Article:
Proposed Income Insurance Bill draws flak from opposition

'Labour is clearly determined to bring in this jobs tax'

Proposed Income Insurance Bill draws flak from opposition

The government's Income Insurance Bill has been slammed by the opposition, which called the proposed legislation a "slap in the face."

"Labour's Income Insurance Bill is a slap in the face to the squeezed middle who are getting smashed by the cost-of-living crisis," said Paul Goldsmith, National's workplace relations and safety spokesperson, in a statement.

According to Goldsmith, the government is gearing up to hike taxes for every worker and business across the country following its unveiling of the 2022 Budget.

"The foundations for this 'jobs tax' are being pushed through under urgency just hours after the Finance Minister announced his cost-of-living band-aid," said Goldsmith. "Labour is simply taking with one hand whilst throwing out scraps with the other."

Prime Minister Jacinda Ardern previously took offence to National's dubbing of the Income Insurance Bill as "jobs tax" and expressed disappointment over the label.

The government previously defended the legislation, stressing that it will protect workers and incomes, as it aims to ensure that laid off employees will continue receiving 80% of their salary for up to seven months.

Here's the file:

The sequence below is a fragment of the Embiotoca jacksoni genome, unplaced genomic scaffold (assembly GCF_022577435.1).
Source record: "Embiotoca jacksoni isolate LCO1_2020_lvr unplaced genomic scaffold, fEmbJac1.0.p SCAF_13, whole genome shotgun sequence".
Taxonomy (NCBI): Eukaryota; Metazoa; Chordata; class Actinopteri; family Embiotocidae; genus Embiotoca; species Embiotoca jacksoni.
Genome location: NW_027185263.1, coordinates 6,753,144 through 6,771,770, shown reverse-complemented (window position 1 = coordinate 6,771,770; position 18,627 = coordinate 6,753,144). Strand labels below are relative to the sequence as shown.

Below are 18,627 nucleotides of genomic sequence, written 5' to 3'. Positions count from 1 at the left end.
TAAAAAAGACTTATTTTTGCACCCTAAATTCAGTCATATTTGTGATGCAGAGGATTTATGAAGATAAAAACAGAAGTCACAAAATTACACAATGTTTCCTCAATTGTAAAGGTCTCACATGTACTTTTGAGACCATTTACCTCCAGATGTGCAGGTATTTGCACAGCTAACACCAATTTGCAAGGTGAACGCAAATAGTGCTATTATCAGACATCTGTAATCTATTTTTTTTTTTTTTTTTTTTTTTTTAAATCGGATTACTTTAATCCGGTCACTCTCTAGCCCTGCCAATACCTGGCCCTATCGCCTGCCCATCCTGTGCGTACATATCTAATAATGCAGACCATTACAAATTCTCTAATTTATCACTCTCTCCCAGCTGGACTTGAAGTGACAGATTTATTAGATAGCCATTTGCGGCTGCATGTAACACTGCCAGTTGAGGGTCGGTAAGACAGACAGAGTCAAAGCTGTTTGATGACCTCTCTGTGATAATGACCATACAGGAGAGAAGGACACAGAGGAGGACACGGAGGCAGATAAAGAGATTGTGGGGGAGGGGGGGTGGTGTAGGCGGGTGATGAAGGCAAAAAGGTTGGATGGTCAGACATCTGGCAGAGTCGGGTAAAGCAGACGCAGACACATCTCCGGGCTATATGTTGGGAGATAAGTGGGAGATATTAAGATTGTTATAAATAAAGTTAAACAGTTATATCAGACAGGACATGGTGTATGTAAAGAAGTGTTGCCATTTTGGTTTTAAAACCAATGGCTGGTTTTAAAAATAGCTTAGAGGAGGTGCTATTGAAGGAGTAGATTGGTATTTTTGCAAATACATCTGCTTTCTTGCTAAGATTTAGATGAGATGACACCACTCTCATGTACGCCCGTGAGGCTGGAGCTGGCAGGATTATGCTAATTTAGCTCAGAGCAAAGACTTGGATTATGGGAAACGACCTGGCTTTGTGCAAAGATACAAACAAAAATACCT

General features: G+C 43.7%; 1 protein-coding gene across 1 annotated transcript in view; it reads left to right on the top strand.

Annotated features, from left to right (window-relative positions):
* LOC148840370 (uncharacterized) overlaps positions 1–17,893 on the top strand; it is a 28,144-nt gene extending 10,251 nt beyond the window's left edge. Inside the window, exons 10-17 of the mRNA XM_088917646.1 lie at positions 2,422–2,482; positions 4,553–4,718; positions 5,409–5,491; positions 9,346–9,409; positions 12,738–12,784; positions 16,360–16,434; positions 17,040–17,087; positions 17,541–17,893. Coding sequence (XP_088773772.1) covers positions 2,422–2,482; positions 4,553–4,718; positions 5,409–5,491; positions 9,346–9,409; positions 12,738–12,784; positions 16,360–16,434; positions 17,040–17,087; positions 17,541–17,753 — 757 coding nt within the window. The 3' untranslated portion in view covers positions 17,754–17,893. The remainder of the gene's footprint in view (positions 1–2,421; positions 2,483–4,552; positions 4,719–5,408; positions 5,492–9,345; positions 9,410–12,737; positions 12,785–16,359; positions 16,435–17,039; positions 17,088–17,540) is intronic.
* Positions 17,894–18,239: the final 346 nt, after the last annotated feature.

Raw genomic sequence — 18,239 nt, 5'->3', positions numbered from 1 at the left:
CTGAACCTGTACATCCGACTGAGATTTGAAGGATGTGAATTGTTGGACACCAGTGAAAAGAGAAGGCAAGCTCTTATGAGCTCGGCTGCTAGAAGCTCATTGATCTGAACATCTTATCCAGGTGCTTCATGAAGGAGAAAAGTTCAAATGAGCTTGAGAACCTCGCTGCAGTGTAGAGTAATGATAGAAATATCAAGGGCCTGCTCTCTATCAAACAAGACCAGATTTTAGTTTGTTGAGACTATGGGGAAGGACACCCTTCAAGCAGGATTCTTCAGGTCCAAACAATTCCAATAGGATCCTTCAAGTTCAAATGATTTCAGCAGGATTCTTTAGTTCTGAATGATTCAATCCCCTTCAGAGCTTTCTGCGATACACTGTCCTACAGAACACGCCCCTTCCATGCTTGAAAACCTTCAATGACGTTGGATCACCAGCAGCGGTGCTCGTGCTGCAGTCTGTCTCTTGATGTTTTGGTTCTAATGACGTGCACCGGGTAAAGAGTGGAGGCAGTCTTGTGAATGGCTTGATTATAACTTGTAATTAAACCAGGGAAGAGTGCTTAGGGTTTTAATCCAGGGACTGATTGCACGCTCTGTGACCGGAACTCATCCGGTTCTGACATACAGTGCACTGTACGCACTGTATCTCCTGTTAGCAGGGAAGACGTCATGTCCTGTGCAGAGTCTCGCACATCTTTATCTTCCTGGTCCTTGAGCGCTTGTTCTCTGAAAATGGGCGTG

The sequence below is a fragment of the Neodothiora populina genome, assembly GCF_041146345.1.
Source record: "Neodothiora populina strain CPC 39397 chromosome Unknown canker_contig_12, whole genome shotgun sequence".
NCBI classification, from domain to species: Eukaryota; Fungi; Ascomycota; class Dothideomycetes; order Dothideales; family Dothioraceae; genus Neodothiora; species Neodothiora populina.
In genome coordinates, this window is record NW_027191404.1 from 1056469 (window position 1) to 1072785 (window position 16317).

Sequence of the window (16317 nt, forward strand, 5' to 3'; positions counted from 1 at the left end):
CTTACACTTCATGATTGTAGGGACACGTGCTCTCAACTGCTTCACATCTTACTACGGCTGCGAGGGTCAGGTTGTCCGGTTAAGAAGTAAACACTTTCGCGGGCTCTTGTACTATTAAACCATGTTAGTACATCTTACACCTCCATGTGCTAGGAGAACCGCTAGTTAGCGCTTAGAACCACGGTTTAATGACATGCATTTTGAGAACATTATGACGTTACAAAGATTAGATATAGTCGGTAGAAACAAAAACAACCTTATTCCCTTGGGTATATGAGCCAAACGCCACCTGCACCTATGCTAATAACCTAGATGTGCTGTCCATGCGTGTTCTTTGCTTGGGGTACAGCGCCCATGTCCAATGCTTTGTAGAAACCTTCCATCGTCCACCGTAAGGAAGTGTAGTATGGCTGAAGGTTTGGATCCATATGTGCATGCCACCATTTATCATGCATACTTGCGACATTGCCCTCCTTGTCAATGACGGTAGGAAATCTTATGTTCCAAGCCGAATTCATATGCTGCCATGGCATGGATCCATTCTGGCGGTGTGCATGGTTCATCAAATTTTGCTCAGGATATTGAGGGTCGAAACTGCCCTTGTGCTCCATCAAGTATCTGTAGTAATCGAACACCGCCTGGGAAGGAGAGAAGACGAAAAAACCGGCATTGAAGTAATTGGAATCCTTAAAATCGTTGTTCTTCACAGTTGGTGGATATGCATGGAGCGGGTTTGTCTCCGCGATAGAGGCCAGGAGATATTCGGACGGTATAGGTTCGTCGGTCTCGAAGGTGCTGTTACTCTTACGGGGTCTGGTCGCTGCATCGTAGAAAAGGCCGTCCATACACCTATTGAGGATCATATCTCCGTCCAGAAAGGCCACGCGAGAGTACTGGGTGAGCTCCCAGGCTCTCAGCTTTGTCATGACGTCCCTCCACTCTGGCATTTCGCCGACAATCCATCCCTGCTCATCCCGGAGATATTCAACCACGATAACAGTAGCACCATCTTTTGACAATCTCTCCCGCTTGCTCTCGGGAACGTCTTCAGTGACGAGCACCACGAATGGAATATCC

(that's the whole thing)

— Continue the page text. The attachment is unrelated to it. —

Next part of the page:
"A New Zealand Income Insurance scheme would give people the time and financial security to find a good, new job that matches their skills or to rehabilitate or retrain," said Finance Minister Grant Robertson in a previous statement.

It will be funded by employers and employees alike, with both paying an estimated 1.39% each.

Read more: NZ Budget 2021: Government injects funding into welfare system to tackle inequality

But National sees the scheme differently and pointed out that small businesses would suffer from the proposed scheme.

"With the economy losing momentum and interest rates rising, the last thing we need is another tax on small businesses," said Goldsmith. "A strong economy is the way to deliver higher incomes and more choices, but targeting businesses will just punish investment and create fewer opportunities for Kiwis."

"Prices are growing twice as fast as wages, and this tax will reduce take-home payments even further."

He explained that earners of an average $72,000 could lose $1,000 due to the job tax scheme but will still not receive anything from the government's cost of living package.

"Workers on $50,000 might receive the temporary handout of $350, but they would lose almost twice that amount – $695 a year – after Labour clips their jobs tax ticket," said Goldsmith.

"Kiwis are going backwards and the Government's only instinct is to spend, spend, spend – and create new taxes to fund their addiction. Labour is clearly determined to bring in this jobs tax."

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